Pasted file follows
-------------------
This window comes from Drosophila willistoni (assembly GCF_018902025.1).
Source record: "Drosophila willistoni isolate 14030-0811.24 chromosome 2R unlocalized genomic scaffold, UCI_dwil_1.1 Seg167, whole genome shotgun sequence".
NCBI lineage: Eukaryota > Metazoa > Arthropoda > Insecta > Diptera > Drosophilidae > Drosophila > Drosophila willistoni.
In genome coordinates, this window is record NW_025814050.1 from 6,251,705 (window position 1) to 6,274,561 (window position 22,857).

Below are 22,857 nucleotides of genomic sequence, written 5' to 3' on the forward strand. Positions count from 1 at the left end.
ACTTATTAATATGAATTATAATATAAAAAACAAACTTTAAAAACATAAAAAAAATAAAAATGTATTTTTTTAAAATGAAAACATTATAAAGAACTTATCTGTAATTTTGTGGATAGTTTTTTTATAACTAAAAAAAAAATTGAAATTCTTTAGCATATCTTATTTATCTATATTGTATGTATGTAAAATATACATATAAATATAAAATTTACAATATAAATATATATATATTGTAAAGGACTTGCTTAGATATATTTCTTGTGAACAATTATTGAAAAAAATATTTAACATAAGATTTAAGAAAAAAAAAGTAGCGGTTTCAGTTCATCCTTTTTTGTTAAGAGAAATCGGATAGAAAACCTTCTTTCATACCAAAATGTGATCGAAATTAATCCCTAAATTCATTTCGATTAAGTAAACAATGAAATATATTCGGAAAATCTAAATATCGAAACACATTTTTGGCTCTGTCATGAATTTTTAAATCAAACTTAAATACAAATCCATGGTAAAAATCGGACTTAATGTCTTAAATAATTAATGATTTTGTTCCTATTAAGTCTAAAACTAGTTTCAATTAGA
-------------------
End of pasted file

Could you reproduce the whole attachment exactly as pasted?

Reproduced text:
This window comes from Drosophila willistoni (assembly GCF_018902025.1).
Source record: "Drosophila willistoni isolate 14030-0811.24 chromosome 2R unlocalized genomic scaffold, UCI_dwil_1.1 Seg167, whole genome shotgun sequence".
NCBI lineage: Eukaryota > Metazoa > Arthropoda > Insecta > Diptera > Drosophilidae > Drosophila > Drosophila willistoni.
In genome coordinates, this window is record NW_025814050.1 from 6,251,705 (window position 1) to 6,274,561 (window position 22,857).

Below are 22,857 nucleotides of genomic sequence, written 5' to 3' on the forward strand. Positions count from 1 at the left end.
ACTTATTAATATGAATTATAATATAAAAAACAAACTTTAAAAACATAAAAAAAATAAAAATGTATTTTTTTAAAATGAAAACATTATAAAGAACTTATCTGTAATTTTGTGGATAGTTTTTTTATAACTAAAAAAAAAATTGAAATTCTTTAGCATATCTTATTTATCTATATTGTATGTATGTAAAATATACATATAAATATAAAATTTACAATATAAATATATATATATTGTAAAGGACTTGCTTAGATATATTTCTTGTGAACAATTATTGAAAAAAATATTTAACATAAGATTTAAGAAAAAAAAAGTAGCGGTTTCAGTTCATCCTTTTTTGTTAAGAGAAATCGGATAGAAAACCTTCTTTCATACCAAAATGTGATCGAAATTAATCCCTAAATTCATTTCGATTAAGTAAACAATGAAATATATTCGGAAAATCTAAATATCGAAACACATTTTTGGCTCTGTCATGAATTTTTAAATCAAACTTAAATACAAATCCATGGTAAAAATCGGACTTAATGTCTTAAATAATTAATGATTTTGTTCCTATTAAGTCTAAAACTAGTTTCAATTAGA